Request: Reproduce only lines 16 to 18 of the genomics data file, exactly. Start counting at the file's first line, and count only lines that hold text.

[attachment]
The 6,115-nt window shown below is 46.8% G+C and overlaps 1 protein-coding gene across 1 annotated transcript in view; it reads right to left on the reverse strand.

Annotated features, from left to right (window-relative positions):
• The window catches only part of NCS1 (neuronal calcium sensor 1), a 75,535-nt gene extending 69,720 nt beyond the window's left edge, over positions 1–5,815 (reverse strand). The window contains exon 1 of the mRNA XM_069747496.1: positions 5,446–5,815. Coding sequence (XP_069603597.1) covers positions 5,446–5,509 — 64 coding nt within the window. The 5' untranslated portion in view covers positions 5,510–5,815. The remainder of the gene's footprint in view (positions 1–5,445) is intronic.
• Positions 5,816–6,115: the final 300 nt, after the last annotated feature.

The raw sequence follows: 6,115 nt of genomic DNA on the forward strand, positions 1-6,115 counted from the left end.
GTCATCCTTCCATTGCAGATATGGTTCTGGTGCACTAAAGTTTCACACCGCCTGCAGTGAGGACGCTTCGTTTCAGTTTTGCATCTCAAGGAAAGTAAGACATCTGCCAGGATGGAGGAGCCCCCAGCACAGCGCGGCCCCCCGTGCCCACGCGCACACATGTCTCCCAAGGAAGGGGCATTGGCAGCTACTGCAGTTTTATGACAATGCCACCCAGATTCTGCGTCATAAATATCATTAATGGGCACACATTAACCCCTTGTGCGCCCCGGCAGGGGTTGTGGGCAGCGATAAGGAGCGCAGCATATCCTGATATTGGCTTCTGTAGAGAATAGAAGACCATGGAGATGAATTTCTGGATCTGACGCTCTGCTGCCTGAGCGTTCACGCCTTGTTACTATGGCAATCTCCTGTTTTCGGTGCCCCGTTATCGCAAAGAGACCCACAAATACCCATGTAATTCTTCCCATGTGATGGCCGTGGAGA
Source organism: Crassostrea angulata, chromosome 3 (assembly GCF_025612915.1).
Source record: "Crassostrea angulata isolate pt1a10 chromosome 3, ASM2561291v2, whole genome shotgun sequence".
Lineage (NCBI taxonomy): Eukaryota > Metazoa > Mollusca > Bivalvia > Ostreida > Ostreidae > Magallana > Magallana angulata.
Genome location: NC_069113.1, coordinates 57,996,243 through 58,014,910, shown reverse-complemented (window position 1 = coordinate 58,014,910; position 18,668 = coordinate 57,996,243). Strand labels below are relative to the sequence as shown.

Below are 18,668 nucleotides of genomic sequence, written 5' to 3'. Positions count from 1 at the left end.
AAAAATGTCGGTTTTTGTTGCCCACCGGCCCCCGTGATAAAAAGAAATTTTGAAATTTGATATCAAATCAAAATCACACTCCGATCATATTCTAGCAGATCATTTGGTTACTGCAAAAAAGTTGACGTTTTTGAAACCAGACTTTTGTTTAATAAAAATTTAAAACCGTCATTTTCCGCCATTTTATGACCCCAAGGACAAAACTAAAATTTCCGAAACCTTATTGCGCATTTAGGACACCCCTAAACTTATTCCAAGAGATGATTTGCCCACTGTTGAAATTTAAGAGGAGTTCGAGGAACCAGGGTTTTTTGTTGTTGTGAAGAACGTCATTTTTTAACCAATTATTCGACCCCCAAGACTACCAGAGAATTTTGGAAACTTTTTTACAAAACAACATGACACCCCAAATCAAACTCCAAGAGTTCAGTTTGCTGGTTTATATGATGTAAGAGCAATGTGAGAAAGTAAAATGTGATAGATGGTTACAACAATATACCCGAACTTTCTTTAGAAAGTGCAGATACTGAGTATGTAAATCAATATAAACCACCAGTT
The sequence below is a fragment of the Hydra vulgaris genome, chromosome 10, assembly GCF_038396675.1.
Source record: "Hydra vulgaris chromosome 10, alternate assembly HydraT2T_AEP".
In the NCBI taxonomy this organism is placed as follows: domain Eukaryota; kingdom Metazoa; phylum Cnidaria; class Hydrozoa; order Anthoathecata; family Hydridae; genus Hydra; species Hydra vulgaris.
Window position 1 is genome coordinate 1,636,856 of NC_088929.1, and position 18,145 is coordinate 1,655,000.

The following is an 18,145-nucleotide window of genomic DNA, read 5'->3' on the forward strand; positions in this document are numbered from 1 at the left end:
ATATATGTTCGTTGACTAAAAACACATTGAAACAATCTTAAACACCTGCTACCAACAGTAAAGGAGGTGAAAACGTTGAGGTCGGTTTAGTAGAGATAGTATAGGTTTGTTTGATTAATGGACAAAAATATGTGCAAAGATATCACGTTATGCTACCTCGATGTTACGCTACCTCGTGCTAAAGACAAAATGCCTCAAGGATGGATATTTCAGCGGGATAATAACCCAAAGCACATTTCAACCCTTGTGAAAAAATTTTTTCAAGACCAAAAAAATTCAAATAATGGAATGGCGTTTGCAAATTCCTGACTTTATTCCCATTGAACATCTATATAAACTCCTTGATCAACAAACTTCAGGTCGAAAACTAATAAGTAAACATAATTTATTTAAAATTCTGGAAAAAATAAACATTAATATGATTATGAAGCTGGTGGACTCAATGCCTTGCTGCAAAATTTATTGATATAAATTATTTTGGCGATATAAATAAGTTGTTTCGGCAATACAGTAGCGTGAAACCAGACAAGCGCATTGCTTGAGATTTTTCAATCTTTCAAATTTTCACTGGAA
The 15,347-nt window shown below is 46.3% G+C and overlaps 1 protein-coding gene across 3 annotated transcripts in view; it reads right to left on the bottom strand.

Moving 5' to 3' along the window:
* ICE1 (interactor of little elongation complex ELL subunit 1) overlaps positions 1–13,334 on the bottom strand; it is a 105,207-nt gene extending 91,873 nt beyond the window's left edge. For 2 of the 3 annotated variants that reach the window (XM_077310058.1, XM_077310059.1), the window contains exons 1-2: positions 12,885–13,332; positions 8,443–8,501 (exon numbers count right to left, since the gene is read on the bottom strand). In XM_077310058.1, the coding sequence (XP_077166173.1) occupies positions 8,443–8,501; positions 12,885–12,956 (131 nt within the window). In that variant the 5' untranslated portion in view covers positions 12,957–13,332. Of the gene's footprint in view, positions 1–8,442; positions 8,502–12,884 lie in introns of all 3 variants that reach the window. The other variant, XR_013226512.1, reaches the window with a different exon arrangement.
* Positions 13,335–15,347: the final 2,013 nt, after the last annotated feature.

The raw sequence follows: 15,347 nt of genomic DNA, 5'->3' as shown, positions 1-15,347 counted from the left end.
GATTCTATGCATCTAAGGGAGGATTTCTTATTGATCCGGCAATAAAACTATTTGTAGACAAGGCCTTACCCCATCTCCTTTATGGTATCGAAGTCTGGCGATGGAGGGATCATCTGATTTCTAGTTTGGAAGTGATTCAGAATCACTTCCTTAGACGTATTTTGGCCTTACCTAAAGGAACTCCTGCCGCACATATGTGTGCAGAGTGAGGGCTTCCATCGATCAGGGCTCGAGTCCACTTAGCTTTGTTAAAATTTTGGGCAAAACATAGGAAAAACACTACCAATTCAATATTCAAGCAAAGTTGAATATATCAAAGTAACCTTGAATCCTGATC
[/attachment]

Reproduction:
Window position 1 is genome coordinate 1,636,856 of NC_088929.1, and position 18,145 is coordinate 1,655,000.

The following is an 18,145-nucleotide window of genomic DNA, read 5'->3' on the forward strand; positions in this document are numbered from 1 at the left end:
ATATATGTTCGTTGACTAAAAACACATTGAAACAATCTTAAACACCTGCTACCAACAGTAAAGGAGGTGAAAACGTTGAGGTCGGTTTAGTAGAGATAGTATAGGTTTGTTTGATTAATGGACAAAAATATGTGCAAAGATATCACGTTATGCTACCTCGATGTTACGCTACCTCGTGCTAAAGACAAAATGCCTCAAGGATGGATATTTCAGCGGGATAATAACCCAAAGCACATTTCAACCCTTGTGAAAAAATTTTTTCAAGACCAAAAAAATTCAAATAATGGAATGGCGTTTGCAAATTCCTGACTTTATTCCCATTGAACATCTATATAAACTCCTTGATCAACAAACTTCAGGTCGAAAACTAATAAGTAAACATAATTTATTTAAAATTCTGGAAAAAATAAACATTAATATGATTATGAAGCTGGTGGACTCAATGCCTTGCTGCAAAATTTATTGATATAAATTATTTTGGCGATATAAATAAGTTGTTTCGGCAATACAGTAGCGTGAAACCAGACAAGCGCATTGCTTGAGATTTTTCAATCTTTCAAATTTTCACTGGAA